At the White House news conference, Slavitt said it was unrealistic to expect that the United States could avoid wasting some vaccine doses, adding that any expired Johnson & Johnson doses would not significantly affect the administration’s efforts to help vaccinate other countries.

“There is a very, very small fraction of doses that have been sent out to states that will ultimately not be used,” he said. “These will be fractional amounts and really will not have any significant bearing on our ability to commit to distribute vaccines globally.”


 

 

 

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Johns Hopkins’ Dr. Marty Makary: Americans have an ‘entirely distorted perception’ of Covid risk

Kevin Stankiewicz | CNBC.Com 

Troy Warren #covid-all

 

KEY POINTS

“People have an entirely distorted perception of risk” around Covid, Dr. Marty Makary told CNBC on Tuesday.

“There’s a lot of good news out there, and I think that people need to hear that good news right now,” the Johns Hopkins surgeon and professor said.

However, Americans who haven’t been vaccinated or previously infected with Covid need to “be careful,” Makary added.

Dr. Marty Makary told CNBC on Tuesday people have failed recognize that the threat presented by the coronavirus in the U.S. is dramatically lower now than during earlier stages of the pandemic.

“There’s a lot of good news out there, and I think that people need to hear that good news right now. People have an entirely distorted perception of risk,” the Johns Hopkins surgeon and professor said in an interview on “Squawk Box.”

The case fatality rate for Covid in the U.S. has become “much different” now that the disease is circulating more among younger populations, said Makary.

For those younger Americans, he said, the case fatality rate of Covid has become similar to seasonal flu. “Right now, we’ve got 1/50th the number of daily cases of this virus” compared with cases of flu during a mild season in the U.S., he added.

The seven-day average of new daily Covid cases in the U.S. is around 15,800, according to a CNBC analysis of Johns Hopkins University data. That’s down more than 60% from roughly a month ago, when the U.S. average of new daily coronavirus infections was around 45,000. The highest single day of new cases in the U.S. was 300,462 on Jan. 2.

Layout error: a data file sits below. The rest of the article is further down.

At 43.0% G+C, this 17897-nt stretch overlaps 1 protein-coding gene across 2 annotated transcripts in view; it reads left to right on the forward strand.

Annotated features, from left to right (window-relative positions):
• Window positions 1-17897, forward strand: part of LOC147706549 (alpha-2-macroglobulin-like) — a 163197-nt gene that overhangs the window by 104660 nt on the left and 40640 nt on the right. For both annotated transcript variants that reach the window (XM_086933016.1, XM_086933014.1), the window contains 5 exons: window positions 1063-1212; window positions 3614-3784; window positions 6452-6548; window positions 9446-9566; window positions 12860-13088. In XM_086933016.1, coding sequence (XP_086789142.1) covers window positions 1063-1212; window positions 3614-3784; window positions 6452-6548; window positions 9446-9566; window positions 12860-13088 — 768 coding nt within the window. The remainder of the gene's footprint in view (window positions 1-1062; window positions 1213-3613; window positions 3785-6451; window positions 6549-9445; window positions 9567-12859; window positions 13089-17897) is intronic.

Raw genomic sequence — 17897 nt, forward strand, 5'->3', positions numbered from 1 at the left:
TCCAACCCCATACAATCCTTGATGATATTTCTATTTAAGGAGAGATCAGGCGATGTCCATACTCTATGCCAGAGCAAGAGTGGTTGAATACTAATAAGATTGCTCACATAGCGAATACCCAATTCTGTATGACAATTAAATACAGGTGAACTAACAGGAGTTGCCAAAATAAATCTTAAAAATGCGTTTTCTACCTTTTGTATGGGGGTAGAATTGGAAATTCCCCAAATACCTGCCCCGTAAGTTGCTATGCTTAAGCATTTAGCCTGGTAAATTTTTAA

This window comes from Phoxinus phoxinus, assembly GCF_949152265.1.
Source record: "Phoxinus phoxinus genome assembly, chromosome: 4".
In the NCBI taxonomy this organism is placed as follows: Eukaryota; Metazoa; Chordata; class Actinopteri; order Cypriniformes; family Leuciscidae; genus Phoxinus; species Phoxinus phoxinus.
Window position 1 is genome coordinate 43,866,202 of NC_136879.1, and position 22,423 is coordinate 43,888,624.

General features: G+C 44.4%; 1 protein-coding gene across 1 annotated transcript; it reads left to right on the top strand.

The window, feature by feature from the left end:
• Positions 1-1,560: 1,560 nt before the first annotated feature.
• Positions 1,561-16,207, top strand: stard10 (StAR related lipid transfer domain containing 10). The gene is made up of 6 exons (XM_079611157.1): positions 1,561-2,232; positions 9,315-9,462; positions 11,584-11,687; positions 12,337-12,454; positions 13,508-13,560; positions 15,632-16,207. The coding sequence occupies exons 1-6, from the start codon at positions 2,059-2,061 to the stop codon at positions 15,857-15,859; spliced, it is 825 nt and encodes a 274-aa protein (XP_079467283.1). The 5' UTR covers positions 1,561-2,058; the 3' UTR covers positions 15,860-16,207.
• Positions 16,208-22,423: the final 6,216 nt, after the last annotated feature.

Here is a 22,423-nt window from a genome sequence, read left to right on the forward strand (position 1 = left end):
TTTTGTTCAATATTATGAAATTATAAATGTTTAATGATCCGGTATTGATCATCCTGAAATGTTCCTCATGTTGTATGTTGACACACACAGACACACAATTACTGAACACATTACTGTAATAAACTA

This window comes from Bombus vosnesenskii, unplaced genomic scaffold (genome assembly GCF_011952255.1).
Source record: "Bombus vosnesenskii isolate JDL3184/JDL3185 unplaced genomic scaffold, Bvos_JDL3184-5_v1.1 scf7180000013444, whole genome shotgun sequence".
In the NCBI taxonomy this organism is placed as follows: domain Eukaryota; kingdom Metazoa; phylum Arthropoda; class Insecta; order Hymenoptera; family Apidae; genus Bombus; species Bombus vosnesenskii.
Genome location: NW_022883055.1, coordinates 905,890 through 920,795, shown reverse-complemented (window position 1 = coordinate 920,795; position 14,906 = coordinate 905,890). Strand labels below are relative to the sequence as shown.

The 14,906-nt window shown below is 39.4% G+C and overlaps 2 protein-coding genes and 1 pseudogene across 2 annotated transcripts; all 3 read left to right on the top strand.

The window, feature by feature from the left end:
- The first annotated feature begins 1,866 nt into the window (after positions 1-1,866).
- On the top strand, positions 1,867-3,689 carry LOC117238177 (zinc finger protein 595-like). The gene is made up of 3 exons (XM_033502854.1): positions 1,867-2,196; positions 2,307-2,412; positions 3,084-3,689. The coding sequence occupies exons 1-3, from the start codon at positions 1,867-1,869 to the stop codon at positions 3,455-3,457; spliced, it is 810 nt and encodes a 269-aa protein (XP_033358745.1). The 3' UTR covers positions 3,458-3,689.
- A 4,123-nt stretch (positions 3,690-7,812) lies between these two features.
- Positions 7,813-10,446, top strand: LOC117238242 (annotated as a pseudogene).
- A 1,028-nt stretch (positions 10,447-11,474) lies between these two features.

The sharp drop in Covid cases has coincided with more Americans receiving vaccines. As of Monday, nearly 64% of U.S. adults had received at least one vaccine dose and 53% are fully vaccinated, according to data compiled by the Centers for Disease Control and Prevention.

The country’s seven-day average of new daily reported Covid deaths is around 460, according to CNBC’s analysis of JHU data. That’s down 21% from a week ago. The highest single day of new fatalities in the U.S. was 4,477 on Jan. 12.

People “need to be careful if they’re unvaccinated and not had the infection, but we need to move on at some point,” said Makary, author of many books, including “The Price We Pay: What Broke American Health Care — And How to Fix It.” It’s now in paperback with a new Covid section.

In February, Makary wrote an attention-grabbing op-ed in The Wall Street Journal titled “We’ll Have Herd Immunity by April.” Not everyone agreed with his prediction after the piece was published, with some seeing it as too aggressive at the time.

Makary said Tuesday he believes “the concept of herd immunity was one that got misinterpreted as eradication.” He noted that he acknowledged in the op-ed that the coronavirus will be around for decades.

“We’re using the term population immunity right now so people don’t misconstrue herd immunity as a finish line or something that’s binary,” Makary said. “I do think you’re going to see it circulate in younger communities and that’s different from the threat that was just posed just, say, two months ago.”


 

 

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COVID-19 Updates

Hometown Hall United States COVID-19 Update June 7

Troy Warren #covid-all


 

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COVID-19 Updates

Some US hospitals mark first time being Covid-free. Others still see surge of patients

By Christina Maxouris, CNN

Troy Warren #covid-all

 

(CNN)Dr. Raul Magadia and his team all gathered in the basement of their Anniston, Alabama, hospital last month for a big announcement he was preparing to make through the intercom system.